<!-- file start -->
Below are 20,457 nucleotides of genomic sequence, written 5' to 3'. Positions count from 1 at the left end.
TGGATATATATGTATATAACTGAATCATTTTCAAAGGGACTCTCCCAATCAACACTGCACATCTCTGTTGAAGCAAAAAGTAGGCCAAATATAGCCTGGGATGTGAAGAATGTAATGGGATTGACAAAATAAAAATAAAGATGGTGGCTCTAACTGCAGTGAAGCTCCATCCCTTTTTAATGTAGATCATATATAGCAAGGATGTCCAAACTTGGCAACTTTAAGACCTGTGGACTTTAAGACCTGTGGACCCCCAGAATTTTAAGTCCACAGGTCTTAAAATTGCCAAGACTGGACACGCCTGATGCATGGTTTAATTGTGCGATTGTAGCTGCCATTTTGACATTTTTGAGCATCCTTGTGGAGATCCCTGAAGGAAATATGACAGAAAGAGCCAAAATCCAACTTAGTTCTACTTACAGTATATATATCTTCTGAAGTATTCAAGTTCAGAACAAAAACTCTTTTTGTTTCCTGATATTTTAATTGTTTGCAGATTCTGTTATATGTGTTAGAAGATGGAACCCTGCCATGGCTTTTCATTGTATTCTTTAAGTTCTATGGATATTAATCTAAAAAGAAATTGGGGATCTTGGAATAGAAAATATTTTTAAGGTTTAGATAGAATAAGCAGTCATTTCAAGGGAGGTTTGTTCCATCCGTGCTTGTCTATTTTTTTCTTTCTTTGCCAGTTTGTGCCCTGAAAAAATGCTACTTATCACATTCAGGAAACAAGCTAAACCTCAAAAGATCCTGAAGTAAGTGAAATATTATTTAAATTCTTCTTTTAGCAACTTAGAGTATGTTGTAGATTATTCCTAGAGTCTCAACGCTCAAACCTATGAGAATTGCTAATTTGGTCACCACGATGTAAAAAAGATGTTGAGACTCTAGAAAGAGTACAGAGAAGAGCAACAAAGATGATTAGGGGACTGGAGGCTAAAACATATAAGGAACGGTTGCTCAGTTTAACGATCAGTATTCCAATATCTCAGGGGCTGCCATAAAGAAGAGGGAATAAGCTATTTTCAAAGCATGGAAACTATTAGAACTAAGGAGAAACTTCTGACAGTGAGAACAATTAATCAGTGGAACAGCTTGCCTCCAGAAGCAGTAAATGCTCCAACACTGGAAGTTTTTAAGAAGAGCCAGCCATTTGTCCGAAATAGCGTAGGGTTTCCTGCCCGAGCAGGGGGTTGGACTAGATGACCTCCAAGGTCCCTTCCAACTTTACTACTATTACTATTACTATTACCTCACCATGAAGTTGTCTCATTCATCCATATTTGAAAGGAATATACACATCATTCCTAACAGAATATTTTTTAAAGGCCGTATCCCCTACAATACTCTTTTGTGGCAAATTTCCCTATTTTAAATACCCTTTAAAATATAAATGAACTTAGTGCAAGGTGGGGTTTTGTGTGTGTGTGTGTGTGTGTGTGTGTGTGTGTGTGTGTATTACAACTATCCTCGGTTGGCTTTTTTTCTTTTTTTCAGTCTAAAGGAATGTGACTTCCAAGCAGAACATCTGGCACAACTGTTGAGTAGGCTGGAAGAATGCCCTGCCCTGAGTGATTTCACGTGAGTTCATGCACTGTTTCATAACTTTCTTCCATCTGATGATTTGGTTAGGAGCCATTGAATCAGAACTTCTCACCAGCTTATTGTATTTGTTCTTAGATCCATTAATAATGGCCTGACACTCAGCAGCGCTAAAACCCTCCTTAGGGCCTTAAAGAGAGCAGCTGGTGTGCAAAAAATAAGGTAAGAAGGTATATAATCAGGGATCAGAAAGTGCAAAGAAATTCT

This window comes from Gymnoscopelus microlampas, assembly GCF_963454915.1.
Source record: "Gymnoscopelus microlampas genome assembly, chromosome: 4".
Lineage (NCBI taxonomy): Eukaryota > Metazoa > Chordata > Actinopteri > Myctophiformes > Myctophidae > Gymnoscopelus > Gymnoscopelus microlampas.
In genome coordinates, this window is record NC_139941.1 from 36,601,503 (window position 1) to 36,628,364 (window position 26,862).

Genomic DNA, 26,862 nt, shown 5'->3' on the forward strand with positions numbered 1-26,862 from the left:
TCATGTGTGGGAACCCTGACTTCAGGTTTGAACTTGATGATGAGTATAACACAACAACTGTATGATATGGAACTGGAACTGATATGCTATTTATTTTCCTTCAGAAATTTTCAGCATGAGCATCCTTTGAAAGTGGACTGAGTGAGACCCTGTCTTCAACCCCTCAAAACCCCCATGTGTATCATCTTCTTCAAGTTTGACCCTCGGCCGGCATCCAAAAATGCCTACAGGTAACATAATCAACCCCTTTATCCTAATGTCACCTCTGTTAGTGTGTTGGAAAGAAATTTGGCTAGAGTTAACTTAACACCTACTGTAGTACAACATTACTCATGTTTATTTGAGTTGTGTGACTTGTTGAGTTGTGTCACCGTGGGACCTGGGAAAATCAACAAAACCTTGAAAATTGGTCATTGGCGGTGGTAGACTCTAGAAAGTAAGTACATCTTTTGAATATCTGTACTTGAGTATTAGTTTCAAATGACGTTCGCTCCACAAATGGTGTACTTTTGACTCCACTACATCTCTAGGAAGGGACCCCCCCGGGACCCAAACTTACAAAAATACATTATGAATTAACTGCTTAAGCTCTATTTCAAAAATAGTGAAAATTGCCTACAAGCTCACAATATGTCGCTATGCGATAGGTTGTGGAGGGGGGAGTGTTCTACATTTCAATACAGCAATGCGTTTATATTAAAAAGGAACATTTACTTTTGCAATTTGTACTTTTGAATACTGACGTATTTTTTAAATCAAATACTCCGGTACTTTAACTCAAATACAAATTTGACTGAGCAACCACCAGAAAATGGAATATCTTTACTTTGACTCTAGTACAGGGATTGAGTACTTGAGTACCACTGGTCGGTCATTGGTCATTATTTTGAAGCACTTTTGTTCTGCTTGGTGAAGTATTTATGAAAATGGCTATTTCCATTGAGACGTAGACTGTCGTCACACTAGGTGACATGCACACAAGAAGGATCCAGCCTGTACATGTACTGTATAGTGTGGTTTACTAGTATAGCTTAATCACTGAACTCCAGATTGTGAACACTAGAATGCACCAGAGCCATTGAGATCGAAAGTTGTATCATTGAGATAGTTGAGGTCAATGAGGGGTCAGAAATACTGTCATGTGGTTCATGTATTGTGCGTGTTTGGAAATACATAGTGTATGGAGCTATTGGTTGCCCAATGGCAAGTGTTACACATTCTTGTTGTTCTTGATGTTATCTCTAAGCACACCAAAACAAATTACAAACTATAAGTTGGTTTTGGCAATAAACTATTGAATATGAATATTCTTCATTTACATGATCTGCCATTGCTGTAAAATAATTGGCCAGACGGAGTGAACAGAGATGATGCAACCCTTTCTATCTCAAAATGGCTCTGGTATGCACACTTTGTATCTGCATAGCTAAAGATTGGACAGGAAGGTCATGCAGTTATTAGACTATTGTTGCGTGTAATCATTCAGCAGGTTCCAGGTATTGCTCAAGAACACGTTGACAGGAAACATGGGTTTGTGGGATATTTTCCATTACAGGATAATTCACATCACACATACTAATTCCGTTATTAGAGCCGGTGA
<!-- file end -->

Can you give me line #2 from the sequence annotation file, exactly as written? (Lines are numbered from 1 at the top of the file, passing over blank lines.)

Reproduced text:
TGGATATATATGTATATAACTGAATCATTTTCAAAGGGACTCTCCCAATCAACACTGCACATCTCTGTTGAAGCAAAAAGTAGGCCAAATATAGCCTGGGATGTGAAGAATGTAATGGGATTGACAAAATAAAAATAAAGATGGTGGCTCTAACTGCAGTGAAGCTCCATCCCTTTTTAATGTAGATCATATATAGCAAGGATGTCCAAACTTGGCAACTTTAAGACCTGTGGACTTTAAGACCTGTGGACCCCCAGAATTTTAAGTCCACAGGTCTTAAAATTGCCAAGACTGGACACGCCTGATGCATGGTTTAATTGTGCGATTGTAGCTGCCATTTTGACATTTTTGAGCATCCTTGTGGAGATCCCTGAAGGAAATATGACAGAAAGAGCCAAAATCCAACTTAGTTCTACTTACAGTATATATATCTTCTGAAGTATTCAAGTTCAGAACAAAAACTCTTTTTGTTTCCTGATATTTTAATTGTTTGCAGATTCTGTTATATGTGTTAGAAGATGGAACCCTGCCATGGCTTTTCATTGTATTCTTTAAGTTCTATGGATATTAATCTAAAAAGAAATTGGGGATCTTGGAATAGAAAATATTTTTAAGGTTTAGATAGAATAAGCAGTCATTTCAAGGGAGGTTTGTTCCATCCGTGCTTGTCTATTTTTTTCTTTCTTTGCCAGTTTGTGCCCTGAAAAAATGCTACTTATCACATTCAGGAAACAAGCTAAACCTCAAAAGATCCTGAAGTAAGTGAAATATTATTTAAATTCTTCTTTTAGCAACTTAGAGTATGTTGTAGATTATTCCTAGAGTCTCAACGCTCAAACCTATGAGAATTGCTAATTTGGTCACCACGATGTAAAAAAGATGTTGAGACTCTAGAAAGAGTACAGAGAAGAGCAACAAAGATGATTAGGGGACTGGAGGCTAAAACATATAAGGAACGGTTGCTCAGTTTAACGATCAGTATTCCAATATCTCAGGGGCTGCCATAAAGAAGAGGGAATAAGCTATTTTCAAAGCATGGAAACTATTAGAACTAAGGAGAAACTTCTGACAGTGAGAACAATTAATCAGTGGAACAGCTTGCCTCCAGAAGCAGTAAATGCTCCAACACTGGAAGTTTTTAAGAAGAGCCAGCCATTTGTCCGAAATAGCGTAGGGTTTCCTGCCCGAGCAGGGGGTTGGACTAGATGACCTCCAAGGTCCCTTCCAACTTTACTACTATTACTATTACTATTACCTCACCATGAAGTTGTCTCATTCATCCATATTTGAAAGGAATATACACATCATTCCTAACAGAATATTTTTTAAAGGCCGTATCCCCTACAATACTCTTTTGTGGCAAATTTCCCTATTTTAAATACCCTTTAAAATATAAATGAACTTAGTGCAAGGTGGGGTTTTGTGTGTGTGTGTGTGTGTGTGTGTGTGTGTGTGTGTGTATTACAACTATCCTCGGTTGGCTTTTTTTCTTTTTTTCAGTCTAAAGGAATGTGACTTCCAAGCAGAACATCTGGCACAACTGTTGAGTAGGCTGGAAGAATGCCCTGCCCTGAGTGATTTCACGTGAGTTCATGCACTGTTTCATAACTTTCTTCCATCTGATGATTTGGTTAGGAGCCATTGAATCAGAACTTCTCACCAGCTTATTGTATTTGTTCTTAGATCCATTAATAATGGCCTGACACTCAGCAGCGCTAAAACCCTCCTTAGGGCCTTAAAGAGAGCAGCTGGTGTGCAAAAAATAAGGTAAGAAGGTATATAATCAGGGATCAGAAAGTGCAAAGAAATTCT